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What are Mucus?

The respiratory system’s most important function is delivering oxygen to the blood and removing carbon dioxide. However, at times, the mucus in a cat’s respiratory tract becomes too thick to allow a proper amount of oxygen to pass through the nose or mouth, causing the oxygen levels in the blood to become dangerously low. When oxygen levels become too low in the blood, veterinarians use the term anoxia or hypoxia to describe the condition. A cat in the state of hypoxia will begin showing symptoms of respiratory distress, increasing the rate of breathing to compensate for the mucus obstruction and low oxygen levels. The cat may soon fall seriously ill from the lack of oxygen in the bloodstream and develop conditions of respiratory disease.

Respiratory diseases are common in cats of all ages, but the very old and very young are at higher risk for contraction. Weak immune systems at the start of a kitten’s life and the inability to filter the respiratory system, makes this group of cats more vulnerable to contamination of disease organisms found in the air. 

The respiratory system of the cat consists of the trachea, right and left bronchi, the bronchioles found within the lungs, and the alveoli. When the cat breathes in air through the nose or mouth, it passes through each part of the respiratory system, down into the lungs to exchange oxygen in the blood. The air a cat breathes is filled with large particles of dust, dirt, and pollen that can damage the respiratory system, so the respiratory system has a filtration system to protect itself. Mucus is the thick, clear material that lines the entire respiratory system. Airborne particles land on the mucus, or mucous lining, within the nasal passageways. The large particles caught by the mucosal lining are carried down to the throat where the cat either coughs them up or swallows them. Any swallowed particles caught in the mucus lining will be destroyed by the cat’s immune system. 

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Mucus Average Cost

From 434 quotes ranging from $200 - $1,800

Average Cost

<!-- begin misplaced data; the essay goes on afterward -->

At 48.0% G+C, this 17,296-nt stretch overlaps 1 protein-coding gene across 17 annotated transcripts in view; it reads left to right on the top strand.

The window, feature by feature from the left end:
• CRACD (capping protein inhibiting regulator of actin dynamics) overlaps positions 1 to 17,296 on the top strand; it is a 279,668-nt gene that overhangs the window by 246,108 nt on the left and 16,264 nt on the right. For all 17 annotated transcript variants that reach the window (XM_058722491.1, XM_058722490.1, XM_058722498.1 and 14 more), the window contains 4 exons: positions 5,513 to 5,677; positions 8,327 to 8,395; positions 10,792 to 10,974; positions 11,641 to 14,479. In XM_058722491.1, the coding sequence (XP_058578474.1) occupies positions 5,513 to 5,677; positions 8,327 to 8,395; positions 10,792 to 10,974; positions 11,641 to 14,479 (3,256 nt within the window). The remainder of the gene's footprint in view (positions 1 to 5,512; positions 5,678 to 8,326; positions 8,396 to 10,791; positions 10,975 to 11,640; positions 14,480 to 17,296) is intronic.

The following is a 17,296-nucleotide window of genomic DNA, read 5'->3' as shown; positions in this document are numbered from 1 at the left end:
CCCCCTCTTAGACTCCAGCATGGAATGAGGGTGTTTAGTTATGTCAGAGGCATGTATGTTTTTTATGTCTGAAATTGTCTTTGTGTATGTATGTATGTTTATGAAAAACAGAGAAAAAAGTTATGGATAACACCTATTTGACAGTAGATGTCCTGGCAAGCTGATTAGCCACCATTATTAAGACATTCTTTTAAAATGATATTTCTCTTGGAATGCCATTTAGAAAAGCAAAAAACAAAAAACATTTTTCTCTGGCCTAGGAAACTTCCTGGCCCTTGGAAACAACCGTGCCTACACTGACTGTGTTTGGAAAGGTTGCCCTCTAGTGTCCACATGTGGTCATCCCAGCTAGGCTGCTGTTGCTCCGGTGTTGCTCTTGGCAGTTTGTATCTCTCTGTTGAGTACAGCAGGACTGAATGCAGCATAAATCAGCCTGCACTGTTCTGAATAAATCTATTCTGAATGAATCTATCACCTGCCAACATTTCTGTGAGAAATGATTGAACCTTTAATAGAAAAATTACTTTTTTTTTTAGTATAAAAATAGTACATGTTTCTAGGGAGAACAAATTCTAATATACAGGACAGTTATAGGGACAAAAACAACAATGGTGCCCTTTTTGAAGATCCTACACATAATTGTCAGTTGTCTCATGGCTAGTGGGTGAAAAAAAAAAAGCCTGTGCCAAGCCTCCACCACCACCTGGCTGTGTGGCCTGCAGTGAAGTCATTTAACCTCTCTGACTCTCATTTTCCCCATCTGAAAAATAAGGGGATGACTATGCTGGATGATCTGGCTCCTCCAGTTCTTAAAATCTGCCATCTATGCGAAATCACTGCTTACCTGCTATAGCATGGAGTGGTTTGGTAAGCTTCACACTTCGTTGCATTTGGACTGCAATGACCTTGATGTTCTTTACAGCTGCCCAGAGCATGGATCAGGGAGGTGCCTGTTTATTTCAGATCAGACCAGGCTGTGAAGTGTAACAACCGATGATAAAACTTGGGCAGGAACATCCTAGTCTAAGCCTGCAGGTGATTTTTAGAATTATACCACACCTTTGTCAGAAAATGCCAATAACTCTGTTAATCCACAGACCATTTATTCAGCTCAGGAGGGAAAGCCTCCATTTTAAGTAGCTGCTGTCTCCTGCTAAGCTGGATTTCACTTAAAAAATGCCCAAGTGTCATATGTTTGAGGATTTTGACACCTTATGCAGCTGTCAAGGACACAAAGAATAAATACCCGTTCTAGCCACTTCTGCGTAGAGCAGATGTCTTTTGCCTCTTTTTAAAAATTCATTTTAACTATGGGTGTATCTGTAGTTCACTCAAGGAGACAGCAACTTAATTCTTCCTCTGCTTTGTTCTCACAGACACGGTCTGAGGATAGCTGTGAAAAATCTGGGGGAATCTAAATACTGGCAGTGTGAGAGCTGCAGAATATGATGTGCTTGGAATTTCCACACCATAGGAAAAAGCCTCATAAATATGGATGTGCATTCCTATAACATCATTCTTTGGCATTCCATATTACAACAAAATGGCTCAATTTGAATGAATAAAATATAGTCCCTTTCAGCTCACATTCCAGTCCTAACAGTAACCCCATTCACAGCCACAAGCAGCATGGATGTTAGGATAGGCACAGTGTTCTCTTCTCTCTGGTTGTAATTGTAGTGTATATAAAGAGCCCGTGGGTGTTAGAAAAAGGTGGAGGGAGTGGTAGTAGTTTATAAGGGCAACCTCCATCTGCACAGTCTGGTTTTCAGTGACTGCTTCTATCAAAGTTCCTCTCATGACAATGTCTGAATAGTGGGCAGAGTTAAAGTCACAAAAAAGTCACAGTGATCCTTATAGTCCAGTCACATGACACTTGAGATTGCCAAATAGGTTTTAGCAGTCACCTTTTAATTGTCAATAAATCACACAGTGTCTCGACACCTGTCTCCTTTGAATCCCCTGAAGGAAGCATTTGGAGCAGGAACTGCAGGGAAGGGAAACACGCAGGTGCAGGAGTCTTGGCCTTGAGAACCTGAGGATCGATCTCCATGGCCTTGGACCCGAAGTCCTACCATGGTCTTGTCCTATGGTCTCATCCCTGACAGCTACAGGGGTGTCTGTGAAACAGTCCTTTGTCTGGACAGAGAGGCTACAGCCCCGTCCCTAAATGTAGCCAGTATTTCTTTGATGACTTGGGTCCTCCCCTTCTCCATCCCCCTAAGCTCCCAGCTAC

$600

Symptoms of Mucus in Cats

Mucus is clear in a healthy cat, but a cat with respiratory disease may have brown, reddish, green, or yellow mucus coming from the nose. The excessive mucus can stuff up the nasal passageway in one or both nostrils, making it difficult for the cat to breathe or smell. As the sense of smell is depleted, a cat may lose its appetite and refuse to eat, eventually losing weight. Mucus in cats may also cause other signs, including:

  • Noisy breathing 
  • Painful breath
  • Shallow breathing 
  • Shortness of breath
  • Labored breathing
  • Rapid breath
  • Wet or dry cough
  • Nasal discharge

The cat might increase the rate of breathing, may struggle to breathe in an attempt to restore its core oxygen levels. 

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Causes of Mucus in Cats

Mucus related respiratory disease in cats can be caused by inhalation of a toxic substance, allergens that cause an immune-mediated reaction, parasites, or a fungal, bacterial or viral infection. Cats that live in animal shelters, boarding facilities, and pet shops are at a greater risk of developing a mucus condition due to the fact that they are housed in close quarters with other cats. Likewise, if a cat lives in unsanitary conditions or in a tobacco smoke-filled home, the body will react by producing more mucus to filter the toxins. A full list of the causes of mucus in cats include: 

  • Birth abnormalities (cleft palate, narrowed nostrils or trachea)
  • Trauma (such as hit-by-car) 
  • Stress 
  • Overcrowded boarding/shelter facilities
  • Collapsed trachea
  • Chronic nasal disease
  • Nasopharyngeal polyps
  • Tumors
  • Smoke or airborne toxins
  • Viral infections (calicivirus, Feline immunodeficiency virus, Rhinotracheitis virus)
  • Bacterial infections (Bordetella, Chlamydophila felis
  • Fungal infections
  • Parasite infections (lungworms, heartworms) 
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Diagnosis of Mucus in Cats